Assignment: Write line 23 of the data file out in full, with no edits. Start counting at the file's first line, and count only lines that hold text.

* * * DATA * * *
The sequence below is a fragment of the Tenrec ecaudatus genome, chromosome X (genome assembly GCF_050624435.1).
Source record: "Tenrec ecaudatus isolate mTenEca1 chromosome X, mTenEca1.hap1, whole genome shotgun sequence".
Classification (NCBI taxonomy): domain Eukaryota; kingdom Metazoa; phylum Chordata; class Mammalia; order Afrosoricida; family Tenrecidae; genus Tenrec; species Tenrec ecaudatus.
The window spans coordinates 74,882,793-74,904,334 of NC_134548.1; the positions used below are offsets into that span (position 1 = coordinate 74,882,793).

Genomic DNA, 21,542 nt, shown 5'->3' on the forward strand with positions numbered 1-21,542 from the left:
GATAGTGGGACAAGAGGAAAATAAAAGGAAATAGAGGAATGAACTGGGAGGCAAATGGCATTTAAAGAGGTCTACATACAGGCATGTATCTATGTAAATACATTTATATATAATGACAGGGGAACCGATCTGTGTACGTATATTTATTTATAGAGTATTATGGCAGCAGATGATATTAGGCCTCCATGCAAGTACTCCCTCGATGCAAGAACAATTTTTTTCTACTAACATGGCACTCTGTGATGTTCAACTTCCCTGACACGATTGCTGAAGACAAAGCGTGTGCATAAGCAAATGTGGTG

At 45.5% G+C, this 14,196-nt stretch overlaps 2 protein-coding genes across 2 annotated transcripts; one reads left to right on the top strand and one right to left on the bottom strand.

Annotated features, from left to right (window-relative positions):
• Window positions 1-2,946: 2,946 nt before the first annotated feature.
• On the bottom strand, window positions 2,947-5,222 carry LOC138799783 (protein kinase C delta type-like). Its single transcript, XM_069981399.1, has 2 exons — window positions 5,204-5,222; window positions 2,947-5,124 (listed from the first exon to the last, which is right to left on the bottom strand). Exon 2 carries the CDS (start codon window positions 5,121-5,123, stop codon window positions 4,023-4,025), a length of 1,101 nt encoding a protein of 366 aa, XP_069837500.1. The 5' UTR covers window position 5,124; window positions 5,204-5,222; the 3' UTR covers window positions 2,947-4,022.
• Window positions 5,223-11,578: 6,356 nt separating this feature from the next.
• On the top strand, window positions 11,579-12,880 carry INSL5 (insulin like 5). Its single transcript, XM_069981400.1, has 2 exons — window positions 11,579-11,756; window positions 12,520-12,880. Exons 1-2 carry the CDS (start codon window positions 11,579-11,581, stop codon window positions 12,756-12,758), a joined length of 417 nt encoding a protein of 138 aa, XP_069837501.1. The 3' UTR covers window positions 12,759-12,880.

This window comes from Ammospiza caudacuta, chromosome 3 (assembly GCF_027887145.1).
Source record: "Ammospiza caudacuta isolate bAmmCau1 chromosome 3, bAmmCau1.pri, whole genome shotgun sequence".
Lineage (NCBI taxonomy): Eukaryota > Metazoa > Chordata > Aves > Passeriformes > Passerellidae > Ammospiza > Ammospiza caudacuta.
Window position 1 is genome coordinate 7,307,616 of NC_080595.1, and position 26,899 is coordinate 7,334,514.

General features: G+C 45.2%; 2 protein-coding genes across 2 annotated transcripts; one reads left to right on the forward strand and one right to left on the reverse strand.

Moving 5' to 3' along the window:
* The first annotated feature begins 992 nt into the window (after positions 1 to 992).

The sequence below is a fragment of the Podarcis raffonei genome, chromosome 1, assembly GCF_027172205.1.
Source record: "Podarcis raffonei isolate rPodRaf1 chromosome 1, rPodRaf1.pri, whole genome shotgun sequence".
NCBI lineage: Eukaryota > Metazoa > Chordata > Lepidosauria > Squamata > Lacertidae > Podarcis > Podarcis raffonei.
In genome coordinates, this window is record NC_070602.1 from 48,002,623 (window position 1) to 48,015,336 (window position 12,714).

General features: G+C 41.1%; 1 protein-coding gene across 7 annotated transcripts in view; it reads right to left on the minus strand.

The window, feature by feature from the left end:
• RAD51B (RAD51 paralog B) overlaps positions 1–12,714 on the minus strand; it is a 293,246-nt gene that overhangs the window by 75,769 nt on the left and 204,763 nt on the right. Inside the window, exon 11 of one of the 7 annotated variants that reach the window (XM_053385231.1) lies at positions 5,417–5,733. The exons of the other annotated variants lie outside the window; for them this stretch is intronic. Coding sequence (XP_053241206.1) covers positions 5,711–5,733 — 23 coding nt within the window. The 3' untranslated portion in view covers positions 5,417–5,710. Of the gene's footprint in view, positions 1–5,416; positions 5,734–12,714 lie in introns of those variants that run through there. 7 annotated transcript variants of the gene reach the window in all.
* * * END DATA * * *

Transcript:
In genome coordinates, this window is record NC_070602.1 from 48,002,623 (window position 1) to 48,015,336 (window position 12,714).